“Spirulina farmers in the United States mostly sell either fresh or frozen product, which not only has a certain shelf life but is expensive to ship,” said Wolf. “Some sell dehydrated product, but dehydrated removes a lot of the nutrients. Freeze-drying lasts longer, is easier to ship and retains 90 to 95% of the original nutrients. While other countries will freeze-dry spirulina, they often have questionable growing conditions and processing; we wanted to develop a product that we could fully stand behind, reassuring consumers they’re getting the best quality, most nutritious product.”

“To our knowledge, we’re currently the only company in the United States that produces freeze-dried spirulina, and it’s made up the majority of our sales so far, which has been both surprising and exciting,” added Scharf.

In addition to Farm to Fork Fresh Farm, Scharf has since started VerLina, which sells spirulina in fresh, frozen and freeze-dried forms to individual consumers as well as wholesale.

“The freeze-dried spirulina is so easy to mix with your favorite drink or smoothie. The amount of nutrition in just a half a teaspoon is astounding. It’s an especially great way to help your children get nutrients if they’re picky eaters,” said Wolf.

Besides building their operations in Maryland, the team has also been able to help fight malnutrition across the Atlantic. “We recently helped someone set up their own spirulina operation in Kenya, whose population suffers considerably from hunger and poor nutrition. It’s just been incredible for us to be able to help those people.”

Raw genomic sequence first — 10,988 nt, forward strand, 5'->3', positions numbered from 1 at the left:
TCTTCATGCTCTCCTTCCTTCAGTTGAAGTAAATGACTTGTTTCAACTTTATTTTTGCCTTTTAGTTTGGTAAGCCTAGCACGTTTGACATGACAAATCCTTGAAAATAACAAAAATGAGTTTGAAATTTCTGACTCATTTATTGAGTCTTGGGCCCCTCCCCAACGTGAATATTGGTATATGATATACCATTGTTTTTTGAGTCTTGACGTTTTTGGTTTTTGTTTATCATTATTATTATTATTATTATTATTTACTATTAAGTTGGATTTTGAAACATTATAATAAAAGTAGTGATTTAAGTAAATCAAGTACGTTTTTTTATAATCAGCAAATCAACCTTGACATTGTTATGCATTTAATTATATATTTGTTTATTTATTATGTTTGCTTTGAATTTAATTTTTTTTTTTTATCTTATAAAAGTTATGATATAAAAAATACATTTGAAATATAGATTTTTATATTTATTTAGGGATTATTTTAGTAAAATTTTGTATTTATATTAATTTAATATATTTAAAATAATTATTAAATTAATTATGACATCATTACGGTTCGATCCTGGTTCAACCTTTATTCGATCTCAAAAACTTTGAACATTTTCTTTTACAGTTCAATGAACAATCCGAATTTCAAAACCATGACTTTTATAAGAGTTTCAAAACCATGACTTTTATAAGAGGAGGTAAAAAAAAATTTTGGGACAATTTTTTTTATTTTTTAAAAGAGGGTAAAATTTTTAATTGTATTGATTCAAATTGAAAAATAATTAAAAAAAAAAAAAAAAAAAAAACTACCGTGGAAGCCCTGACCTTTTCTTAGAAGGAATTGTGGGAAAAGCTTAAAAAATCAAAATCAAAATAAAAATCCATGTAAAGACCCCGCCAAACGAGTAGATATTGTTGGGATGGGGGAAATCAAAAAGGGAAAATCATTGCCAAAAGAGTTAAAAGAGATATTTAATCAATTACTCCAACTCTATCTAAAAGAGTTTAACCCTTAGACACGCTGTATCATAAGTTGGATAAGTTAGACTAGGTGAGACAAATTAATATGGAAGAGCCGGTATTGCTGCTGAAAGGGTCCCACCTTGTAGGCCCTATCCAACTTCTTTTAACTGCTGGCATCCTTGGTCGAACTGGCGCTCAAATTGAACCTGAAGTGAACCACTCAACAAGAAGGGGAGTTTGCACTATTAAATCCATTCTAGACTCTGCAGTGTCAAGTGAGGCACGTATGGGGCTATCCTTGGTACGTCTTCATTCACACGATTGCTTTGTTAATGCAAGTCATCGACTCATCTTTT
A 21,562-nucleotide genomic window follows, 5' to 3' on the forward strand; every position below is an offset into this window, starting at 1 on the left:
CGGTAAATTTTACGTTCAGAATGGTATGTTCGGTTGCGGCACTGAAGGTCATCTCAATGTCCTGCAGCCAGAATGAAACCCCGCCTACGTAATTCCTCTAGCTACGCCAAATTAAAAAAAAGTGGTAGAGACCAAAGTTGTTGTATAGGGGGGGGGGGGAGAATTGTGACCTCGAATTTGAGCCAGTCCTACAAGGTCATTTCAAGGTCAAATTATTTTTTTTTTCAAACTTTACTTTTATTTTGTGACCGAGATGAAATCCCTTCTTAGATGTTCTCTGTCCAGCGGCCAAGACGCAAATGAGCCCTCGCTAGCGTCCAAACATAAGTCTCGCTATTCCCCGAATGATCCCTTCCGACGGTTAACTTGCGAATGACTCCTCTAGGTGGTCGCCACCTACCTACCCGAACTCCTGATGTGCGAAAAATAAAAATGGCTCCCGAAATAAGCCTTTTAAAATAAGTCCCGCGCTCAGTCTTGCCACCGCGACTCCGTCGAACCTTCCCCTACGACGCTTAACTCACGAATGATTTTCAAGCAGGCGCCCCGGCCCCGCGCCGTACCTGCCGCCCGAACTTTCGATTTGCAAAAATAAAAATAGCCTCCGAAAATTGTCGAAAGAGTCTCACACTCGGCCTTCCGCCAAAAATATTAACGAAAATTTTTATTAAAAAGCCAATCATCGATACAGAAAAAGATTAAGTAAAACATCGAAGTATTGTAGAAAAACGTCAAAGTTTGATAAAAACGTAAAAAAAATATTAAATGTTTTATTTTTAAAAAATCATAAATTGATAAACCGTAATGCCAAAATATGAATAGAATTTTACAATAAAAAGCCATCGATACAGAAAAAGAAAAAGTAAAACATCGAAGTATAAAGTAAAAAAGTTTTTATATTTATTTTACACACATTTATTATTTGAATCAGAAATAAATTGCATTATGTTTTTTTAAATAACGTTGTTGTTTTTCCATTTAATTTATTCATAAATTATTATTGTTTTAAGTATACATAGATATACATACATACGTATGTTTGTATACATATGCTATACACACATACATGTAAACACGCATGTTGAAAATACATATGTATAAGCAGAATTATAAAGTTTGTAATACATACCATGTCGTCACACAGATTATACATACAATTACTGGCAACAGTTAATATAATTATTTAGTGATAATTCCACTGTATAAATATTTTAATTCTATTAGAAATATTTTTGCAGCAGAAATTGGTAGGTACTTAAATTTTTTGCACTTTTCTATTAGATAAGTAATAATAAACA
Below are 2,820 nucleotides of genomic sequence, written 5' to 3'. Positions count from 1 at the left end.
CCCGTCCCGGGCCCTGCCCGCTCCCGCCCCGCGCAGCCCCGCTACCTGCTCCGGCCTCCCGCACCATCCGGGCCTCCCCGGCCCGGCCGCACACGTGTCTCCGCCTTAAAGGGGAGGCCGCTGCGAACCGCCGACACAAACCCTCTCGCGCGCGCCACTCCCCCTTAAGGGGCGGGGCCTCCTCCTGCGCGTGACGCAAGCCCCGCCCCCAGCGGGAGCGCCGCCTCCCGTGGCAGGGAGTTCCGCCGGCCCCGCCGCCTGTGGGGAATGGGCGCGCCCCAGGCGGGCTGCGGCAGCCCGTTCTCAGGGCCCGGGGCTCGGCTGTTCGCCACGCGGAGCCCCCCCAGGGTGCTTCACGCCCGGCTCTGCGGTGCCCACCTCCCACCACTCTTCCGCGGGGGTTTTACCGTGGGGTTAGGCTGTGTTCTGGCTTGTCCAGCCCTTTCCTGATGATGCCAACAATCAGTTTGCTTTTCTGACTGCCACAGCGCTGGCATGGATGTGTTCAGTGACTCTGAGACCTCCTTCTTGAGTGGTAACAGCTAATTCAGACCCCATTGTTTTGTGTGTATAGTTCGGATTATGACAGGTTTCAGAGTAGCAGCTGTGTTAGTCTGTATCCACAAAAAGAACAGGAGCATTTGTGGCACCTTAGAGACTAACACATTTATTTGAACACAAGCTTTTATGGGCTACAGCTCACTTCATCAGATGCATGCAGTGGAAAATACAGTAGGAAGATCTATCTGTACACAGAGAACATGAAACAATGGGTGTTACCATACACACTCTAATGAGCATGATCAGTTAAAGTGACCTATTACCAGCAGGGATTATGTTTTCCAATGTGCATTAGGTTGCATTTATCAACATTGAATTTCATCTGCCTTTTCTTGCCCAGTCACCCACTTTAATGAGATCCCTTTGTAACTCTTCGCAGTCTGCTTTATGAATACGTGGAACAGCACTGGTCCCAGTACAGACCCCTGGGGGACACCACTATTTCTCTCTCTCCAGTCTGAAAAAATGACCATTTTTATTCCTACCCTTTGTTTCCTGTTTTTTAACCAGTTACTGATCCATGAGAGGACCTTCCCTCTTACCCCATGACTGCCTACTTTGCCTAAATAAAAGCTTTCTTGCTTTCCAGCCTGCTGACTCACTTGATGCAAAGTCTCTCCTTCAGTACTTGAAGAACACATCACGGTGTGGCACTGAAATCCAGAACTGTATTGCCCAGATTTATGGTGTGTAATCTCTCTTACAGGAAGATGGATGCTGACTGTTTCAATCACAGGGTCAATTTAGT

Plans for more products

With spirulina production now under their belts, Scharf and Wolf are thinking ahead, with near-term plans to convert another one of Scharf’s old poultry houses into a mushroom-growing facility. They’re also looking into other applications for their spirulina freeze-dried powder, such as producing raviolis, tortillas and even a signature “Sparkling Apple Lini” to provide a healthier alternative to soda.

“This team is truly inspirational, and their success is a testament to why we established the ARR Challenge in the first place,” said Arti Santhanam, Ph.D., executive director of TEDCO’s Maryland Innovation Initiative and lead manager of the ARR Challenge. “Not only was Jeanne able to pull herself out of a difficult situation, but she’s now thriving and sharing her passion to help others.”

“We are so thankful for TEDCO’s support. While we had our fair share of kinks, we’re incredibly excited at how this project has turned out. It’s going to help so many farmers and so many people across the world,” said Wolf. “We’ve been able to participate in Senate hearings where we’ve talked about agriculture and food resiliency in Maryland post-Covid, and we now have solutions to expand urban and controlled environment agriculture.”

“There are so many times on the farm where things go wrong, and you feel hopeless. The ARR grant has made me go from feeling hopeless to empowered; I finally found a way to help solve a major problem that is close to my heart,” added Scharf. “It’s just an unbelievable feeling, and we’re so grateful.”

Source: Washington Business Journal